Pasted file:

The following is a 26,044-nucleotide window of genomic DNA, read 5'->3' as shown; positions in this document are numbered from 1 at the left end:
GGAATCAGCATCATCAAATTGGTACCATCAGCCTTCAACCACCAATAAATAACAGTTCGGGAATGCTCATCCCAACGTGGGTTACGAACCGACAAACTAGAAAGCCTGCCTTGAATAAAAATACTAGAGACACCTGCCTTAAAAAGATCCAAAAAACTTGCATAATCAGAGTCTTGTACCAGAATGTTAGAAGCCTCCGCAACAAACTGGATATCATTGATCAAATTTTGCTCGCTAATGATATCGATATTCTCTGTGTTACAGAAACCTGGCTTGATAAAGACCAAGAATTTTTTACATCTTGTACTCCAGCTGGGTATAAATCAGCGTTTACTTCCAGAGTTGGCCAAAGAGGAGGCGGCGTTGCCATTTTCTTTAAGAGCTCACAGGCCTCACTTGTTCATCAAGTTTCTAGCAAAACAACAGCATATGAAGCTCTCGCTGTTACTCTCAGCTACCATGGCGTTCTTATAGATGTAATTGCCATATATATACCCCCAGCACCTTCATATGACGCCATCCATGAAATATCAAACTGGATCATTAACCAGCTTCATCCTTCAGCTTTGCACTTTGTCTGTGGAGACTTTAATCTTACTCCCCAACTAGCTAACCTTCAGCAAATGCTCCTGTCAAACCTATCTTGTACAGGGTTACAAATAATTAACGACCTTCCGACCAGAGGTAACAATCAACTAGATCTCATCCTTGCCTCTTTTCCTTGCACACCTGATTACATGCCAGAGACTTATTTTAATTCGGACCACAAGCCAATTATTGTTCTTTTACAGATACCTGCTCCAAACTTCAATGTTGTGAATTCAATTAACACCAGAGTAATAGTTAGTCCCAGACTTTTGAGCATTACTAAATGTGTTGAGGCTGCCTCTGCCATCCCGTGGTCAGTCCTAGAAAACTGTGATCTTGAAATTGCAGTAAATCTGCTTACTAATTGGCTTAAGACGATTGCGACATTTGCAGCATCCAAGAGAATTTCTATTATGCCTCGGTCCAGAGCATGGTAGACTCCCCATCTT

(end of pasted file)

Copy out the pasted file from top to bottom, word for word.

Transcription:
The following is a 26,044-nucleotide window of genomic DNA, read 5'->3' as shown; positions in this document are numbered from 1 at the left end:
GGAATCAGCATCATCAAATTGGTACCATCAGCCTTCAACCACCAATAAATAACAGTTCGGGAATGCTCATCCCAACGTGGGTTACGAACCGACAAACTAGAAAGCCTGCCTTGAATAAAAATACTAGAGACACCTGCCTTAAAAAGATCCAAAAAACTTGCATAATCAGAGTCTTGTACCAGAATGTTAGAAGCCTCCGCAACAAACTGGATATCATTGATCAAATTTTGCTCGCTAATGATATCGATATTCTCTGTGTTACAGAAACCTGGCTTGATAAAGACCAAGAATTTTTTACATCTTGTACTCCAGCTGGGTATAAATCAGCGTTTACTTCCAGAGTTGGCCAAAGAGGAGGCGGCGTTGCCATTTTCTTTAAGAGCTCACAGGCCTCACTTGTTCATCAAGTTTCTAGCAAAACAACAGCATATGAAGCTCTCGCTGTTACTCTCAGCTACCATGGCGTTCTTATAGATGTAATTGCCATATATATACCCCCAGCACCTTCATATGACGCCATCCATGAAATATCAAACTGGATCATTAACCAGCTTCATCCTTCAGCTTTGCACTTTGTCTGTGGAGACTTTAATCTTACTCCCCAACTAGCTAACCTTCAGCAAATGCTCCTGTCAAACCTATCTTGTACAGGGTTACAAATAATTAACGACCTTCCGACCAGAGGTAACAATCAACTAGATCTCATCCTTGCCTCTTTTCCTTGCACACCTGATTACATGCCAGAGACTTATTTTAATTCGGACCACAAGCCAATTATTGTTCTTTTACAGATACCTGCTCCAAACTTCAATGTTGTGAATTCAATTAACACCAGAGTAATAGTTAGTCCCAGACTTTTGAGCATTACTAAATGTGTTGAGGCTGCCTCTGCCATCCCGTGGTCAGTCCTAGAAAACTGTGATCTTGAAATTGCAGTAAATCTGCTTACTAATTGGCTTAAGACGATTGCGACATTTGCAGCATCCAAGAGAATTTCTATTATGCCTCGGTCCAGAGCATGGTAGACTCCCCATCTT